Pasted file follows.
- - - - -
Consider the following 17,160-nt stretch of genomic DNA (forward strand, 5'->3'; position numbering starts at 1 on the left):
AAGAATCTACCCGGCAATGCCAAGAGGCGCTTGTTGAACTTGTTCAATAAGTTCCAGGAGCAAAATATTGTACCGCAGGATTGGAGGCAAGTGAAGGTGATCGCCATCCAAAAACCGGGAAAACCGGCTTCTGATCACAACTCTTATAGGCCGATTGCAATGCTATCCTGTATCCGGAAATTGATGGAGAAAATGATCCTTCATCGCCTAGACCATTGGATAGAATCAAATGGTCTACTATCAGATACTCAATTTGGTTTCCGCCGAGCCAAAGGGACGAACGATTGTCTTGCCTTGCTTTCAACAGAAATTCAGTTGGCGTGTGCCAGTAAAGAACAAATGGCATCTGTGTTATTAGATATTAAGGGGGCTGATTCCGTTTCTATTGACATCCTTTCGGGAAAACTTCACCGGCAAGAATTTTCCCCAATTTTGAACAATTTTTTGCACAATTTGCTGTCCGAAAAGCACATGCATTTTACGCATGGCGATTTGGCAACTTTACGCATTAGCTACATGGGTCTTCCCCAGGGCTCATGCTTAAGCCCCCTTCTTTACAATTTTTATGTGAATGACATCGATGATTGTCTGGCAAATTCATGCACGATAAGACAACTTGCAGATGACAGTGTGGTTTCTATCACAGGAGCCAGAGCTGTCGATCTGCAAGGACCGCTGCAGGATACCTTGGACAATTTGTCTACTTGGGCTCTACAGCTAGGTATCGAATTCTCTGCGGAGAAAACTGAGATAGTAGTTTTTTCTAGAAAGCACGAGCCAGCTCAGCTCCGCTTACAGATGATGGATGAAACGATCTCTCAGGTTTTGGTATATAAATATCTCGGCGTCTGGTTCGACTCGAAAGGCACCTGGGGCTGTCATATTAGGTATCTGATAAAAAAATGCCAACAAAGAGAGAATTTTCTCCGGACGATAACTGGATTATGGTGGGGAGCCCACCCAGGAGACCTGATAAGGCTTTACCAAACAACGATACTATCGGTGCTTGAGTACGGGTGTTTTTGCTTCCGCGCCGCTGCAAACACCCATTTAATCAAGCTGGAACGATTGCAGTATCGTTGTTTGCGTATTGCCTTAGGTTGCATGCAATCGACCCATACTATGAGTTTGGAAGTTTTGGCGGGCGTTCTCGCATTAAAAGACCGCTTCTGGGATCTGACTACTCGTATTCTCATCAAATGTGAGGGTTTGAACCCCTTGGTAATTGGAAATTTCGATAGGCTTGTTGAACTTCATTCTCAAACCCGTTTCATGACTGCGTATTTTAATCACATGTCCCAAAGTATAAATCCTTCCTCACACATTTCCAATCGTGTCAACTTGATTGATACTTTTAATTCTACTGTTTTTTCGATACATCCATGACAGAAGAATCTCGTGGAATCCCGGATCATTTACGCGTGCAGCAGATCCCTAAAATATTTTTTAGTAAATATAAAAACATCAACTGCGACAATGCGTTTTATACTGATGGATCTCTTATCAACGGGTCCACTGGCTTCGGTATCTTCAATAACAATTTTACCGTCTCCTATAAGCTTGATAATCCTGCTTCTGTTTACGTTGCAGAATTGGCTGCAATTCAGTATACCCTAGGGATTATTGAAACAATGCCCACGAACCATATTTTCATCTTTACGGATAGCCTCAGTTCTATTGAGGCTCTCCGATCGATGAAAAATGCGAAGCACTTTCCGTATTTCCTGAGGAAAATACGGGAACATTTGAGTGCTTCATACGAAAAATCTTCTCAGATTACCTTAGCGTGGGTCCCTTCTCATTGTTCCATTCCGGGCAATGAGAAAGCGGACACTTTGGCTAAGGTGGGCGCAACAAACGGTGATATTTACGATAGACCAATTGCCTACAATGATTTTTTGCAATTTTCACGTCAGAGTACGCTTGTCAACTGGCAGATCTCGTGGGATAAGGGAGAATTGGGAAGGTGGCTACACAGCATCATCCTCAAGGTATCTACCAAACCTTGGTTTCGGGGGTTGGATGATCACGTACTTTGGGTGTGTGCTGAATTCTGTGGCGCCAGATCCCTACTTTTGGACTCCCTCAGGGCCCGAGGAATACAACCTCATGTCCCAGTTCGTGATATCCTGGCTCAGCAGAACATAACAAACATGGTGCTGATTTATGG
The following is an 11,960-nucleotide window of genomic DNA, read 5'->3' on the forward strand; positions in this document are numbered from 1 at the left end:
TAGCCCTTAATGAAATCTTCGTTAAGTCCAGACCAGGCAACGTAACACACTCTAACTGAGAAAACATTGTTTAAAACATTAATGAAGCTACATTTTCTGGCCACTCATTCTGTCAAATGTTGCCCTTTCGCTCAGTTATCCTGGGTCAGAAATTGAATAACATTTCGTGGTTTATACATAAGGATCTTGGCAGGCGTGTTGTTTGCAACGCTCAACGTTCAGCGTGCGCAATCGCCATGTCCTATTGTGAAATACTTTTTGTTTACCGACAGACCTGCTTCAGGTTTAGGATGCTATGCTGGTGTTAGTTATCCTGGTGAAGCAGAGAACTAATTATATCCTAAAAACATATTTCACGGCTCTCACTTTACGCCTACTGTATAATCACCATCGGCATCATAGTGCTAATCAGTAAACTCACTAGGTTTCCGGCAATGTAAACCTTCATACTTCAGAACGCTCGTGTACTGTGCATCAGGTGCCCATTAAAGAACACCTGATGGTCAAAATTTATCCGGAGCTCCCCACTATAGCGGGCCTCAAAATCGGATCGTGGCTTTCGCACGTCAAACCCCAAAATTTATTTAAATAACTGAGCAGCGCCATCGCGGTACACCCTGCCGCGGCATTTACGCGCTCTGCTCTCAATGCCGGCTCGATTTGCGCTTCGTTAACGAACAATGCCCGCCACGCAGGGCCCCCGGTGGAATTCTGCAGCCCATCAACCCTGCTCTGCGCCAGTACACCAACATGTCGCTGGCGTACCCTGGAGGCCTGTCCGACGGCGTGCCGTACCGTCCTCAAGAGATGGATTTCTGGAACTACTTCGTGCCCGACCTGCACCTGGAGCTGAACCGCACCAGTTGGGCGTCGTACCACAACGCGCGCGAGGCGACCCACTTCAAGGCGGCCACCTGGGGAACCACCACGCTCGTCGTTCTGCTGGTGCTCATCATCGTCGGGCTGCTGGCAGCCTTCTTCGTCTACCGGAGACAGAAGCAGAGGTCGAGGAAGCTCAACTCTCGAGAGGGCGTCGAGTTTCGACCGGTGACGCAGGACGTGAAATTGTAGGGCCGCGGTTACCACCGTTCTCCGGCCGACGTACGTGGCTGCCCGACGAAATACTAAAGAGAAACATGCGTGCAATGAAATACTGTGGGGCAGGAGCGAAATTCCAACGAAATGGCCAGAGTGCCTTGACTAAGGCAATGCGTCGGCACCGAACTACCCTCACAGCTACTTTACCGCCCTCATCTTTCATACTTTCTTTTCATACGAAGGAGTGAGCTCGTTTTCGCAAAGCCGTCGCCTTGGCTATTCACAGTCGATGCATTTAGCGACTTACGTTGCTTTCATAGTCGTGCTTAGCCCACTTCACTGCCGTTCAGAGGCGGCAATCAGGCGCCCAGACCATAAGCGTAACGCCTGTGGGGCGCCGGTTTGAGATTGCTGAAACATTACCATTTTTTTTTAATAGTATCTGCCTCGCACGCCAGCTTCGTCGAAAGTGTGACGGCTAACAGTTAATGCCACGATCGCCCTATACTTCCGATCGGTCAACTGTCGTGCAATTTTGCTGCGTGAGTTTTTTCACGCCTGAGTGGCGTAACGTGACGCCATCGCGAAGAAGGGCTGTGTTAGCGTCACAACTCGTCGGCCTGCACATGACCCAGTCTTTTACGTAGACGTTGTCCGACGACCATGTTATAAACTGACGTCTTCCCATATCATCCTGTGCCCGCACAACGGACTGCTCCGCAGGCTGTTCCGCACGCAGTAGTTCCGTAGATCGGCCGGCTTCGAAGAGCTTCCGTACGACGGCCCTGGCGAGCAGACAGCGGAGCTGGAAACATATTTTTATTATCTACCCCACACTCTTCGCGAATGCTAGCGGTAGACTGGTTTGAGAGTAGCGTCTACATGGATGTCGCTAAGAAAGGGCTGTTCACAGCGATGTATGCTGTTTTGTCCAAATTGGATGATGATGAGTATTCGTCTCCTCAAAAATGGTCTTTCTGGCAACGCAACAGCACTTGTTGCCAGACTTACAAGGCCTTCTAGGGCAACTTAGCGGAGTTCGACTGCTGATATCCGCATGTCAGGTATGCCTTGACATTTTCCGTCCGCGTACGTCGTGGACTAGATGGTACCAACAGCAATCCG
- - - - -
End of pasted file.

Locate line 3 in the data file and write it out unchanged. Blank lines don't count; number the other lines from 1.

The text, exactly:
The following is an 11,960-nucleotide window of genomic DNA, read 5'->3' on the forward strand; positions in this document are numbered from 1 at the left end: